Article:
It happens suddenly, when you least expect it. It is a matter of utmost urgency, and requires the entire lab to drop everything else they’re doing and pull together. No one experiment is more important than this intermittent, yet inevitable event.

I am speaking, of course, of your typical Lab Freezer Emergency. Of course we are all in denial about defrosting. We watch, day in and day out, as the frost mounts and it becomes more and more difficult to pull out drawers and closer doors. Of course we know that we should do some preventative scraping but – aside from perhaps the occasional lazy kick which sends shards of ice flying – we can’t really be bothered.

Until that fateful morning when we arrive in to lab and find that the freezer – almost always the one that contains the most precious samples – is frozen in the door-ajar position.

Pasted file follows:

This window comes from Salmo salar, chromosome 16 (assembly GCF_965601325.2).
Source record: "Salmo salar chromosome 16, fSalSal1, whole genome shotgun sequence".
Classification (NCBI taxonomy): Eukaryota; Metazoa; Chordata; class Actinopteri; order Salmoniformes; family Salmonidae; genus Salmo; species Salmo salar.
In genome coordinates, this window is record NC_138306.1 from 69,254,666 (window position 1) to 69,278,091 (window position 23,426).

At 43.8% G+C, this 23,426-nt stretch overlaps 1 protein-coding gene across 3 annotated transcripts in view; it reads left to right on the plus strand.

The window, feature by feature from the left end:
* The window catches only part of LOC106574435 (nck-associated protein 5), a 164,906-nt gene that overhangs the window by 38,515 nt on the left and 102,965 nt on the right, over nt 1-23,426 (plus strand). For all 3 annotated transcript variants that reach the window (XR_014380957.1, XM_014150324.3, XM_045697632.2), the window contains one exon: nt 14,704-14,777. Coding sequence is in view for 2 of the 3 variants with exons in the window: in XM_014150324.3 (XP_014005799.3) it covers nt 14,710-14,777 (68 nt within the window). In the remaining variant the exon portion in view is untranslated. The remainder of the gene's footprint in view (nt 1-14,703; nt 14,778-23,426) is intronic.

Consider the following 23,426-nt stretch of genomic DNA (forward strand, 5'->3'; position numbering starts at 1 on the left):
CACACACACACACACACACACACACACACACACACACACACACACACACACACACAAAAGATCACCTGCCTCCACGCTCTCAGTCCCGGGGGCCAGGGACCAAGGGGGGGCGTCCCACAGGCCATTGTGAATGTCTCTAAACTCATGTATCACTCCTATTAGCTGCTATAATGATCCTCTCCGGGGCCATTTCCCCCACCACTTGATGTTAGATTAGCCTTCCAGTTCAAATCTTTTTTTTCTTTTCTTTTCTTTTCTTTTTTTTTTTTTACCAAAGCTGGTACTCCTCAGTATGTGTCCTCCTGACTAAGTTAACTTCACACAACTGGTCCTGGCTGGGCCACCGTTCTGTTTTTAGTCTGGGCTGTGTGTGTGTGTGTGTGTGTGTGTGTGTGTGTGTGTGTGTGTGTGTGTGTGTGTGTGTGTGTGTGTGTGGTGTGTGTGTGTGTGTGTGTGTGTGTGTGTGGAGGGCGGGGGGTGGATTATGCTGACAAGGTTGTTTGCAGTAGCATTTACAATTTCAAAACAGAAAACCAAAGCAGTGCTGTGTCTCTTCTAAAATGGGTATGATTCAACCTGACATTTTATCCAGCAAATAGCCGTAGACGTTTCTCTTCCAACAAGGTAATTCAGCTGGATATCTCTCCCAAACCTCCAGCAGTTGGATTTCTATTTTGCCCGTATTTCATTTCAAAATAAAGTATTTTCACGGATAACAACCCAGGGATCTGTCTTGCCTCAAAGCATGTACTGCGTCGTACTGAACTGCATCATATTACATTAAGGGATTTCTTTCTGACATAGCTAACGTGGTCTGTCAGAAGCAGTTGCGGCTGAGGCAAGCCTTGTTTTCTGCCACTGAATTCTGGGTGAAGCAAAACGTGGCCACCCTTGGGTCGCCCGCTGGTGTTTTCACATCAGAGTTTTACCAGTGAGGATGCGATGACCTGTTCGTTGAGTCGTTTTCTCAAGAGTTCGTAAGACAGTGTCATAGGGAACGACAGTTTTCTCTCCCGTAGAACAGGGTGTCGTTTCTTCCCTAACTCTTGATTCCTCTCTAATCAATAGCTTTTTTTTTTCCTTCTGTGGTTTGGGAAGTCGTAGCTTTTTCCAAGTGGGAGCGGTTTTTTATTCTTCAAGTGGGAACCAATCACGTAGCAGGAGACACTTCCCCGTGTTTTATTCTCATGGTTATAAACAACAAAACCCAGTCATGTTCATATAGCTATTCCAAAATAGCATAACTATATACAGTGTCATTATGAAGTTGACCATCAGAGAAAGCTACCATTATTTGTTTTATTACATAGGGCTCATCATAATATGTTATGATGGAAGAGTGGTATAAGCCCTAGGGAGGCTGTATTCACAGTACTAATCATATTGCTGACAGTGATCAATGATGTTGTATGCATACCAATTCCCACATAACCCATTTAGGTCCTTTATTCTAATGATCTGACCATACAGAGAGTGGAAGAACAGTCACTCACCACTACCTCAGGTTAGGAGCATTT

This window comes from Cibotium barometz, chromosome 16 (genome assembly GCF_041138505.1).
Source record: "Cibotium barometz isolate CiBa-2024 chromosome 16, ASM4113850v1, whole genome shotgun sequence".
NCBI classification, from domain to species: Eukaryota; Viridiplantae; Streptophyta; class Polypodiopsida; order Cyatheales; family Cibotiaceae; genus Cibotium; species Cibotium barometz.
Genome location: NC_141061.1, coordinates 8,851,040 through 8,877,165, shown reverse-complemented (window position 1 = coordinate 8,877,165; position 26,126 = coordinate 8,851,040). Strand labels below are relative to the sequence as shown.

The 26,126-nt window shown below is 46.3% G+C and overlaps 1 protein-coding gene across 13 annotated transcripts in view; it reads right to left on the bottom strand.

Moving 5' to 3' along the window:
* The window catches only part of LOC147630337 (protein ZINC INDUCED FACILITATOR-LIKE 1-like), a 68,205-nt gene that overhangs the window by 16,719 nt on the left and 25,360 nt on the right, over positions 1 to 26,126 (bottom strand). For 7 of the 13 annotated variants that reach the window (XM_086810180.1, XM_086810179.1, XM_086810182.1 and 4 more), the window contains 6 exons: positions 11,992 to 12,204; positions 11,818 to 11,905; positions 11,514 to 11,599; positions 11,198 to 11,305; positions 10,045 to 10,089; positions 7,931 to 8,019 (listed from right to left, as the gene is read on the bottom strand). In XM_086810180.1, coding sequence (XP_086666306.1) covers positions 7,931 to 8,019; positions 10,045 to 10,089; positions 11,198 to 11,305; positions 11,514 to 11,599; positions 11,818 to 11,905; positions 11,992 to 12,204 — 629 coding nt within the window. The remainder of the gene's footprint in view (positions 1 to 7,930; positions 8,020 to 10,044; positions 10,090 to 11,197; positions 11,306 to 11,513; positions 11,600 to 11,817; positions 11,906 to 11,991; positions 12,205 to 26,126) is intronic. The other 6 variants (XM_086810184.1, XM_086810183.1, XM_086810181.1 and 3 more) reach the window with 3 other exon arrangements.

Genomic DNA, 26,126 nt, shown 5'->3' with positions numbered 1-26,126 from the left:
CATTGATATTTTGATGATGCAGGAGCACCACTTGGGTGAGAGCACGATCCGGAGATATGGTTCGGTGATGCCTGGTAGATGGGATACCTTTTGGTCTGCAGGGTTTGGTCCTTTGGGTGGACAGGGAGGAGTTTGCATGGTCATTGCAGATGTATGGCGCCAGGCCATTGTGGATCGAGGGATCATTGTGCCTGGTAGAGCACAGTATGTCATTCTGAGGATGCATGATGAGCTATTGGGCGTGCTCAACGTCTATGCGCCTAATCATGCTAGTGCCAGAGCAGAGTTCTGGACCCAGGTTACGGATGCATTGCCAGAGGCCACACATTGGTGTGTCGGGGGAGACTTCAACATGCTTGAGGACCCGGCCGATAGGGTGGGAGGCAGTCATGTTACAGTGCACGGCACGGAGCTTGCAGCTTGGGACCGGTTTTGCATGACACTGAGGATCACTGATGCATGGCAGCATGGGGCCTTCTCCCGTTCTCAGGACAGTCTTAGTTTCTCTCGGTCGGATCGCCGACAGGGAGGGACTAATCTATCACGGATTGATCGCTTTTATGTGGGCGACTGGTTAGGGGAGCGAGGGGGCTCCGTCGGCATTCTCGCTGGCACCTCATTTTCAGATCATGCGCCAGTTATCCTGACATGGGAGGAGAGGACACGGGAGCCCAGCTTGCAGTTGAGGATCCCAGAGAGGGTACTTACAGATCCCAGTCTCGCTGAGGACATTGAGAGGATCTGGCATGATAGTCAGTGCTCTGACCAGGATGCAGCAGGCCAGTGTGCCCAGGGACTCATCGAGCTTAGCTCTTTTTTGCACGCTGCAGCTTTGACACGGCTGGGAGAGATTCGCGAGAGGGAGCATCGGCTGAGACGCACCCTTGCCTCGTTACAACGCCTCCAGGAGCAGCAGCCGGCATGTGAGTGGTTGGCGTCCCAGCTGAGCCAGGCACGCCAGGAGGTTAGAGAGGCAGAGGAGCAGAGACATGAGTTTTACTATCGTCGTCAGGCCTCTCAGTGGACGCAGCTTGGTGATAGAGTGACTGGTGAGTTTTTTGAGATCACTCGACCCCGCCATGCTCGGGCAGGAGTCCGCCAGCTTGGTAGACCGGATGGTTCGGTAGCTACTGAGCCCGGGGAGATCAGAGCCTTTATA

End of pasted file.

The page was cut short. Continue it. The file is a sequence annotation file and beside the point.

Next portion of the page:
Battle stations. Down your lattes, ladies and gentlemen, put on your white coats and gloves, and grab your favorite implement of choice – metal spatula, 10 mL plastic pipette, Eppendorf rack. No, not you two: you guys turn loaves into fishes and actually find another freezer that has the space to accommodate all the imperiled boxes for a few hours. No, I don’t care if there’s “no room” – make some. Oh, hey: brainwave. Go flirt with that cute post-doc down the corridor and see if he’s got some space. Chop chop.

It’s cold. It’s hard work. It’s – after a few minutes – getting pretty wet on the floor. We free the stuck drawers, liberate the now moist and floppy cardboard boxes, and bang at the ice in turns until we’re all short of breath. Several dozen rolls of paper towels are mush beneath our feet. We fill trays with hot water to speed up the process. And a few hours later, the freezer is ice-free, patted dry and good to go.

All in a day’s work, ma’am. We should take this on the road.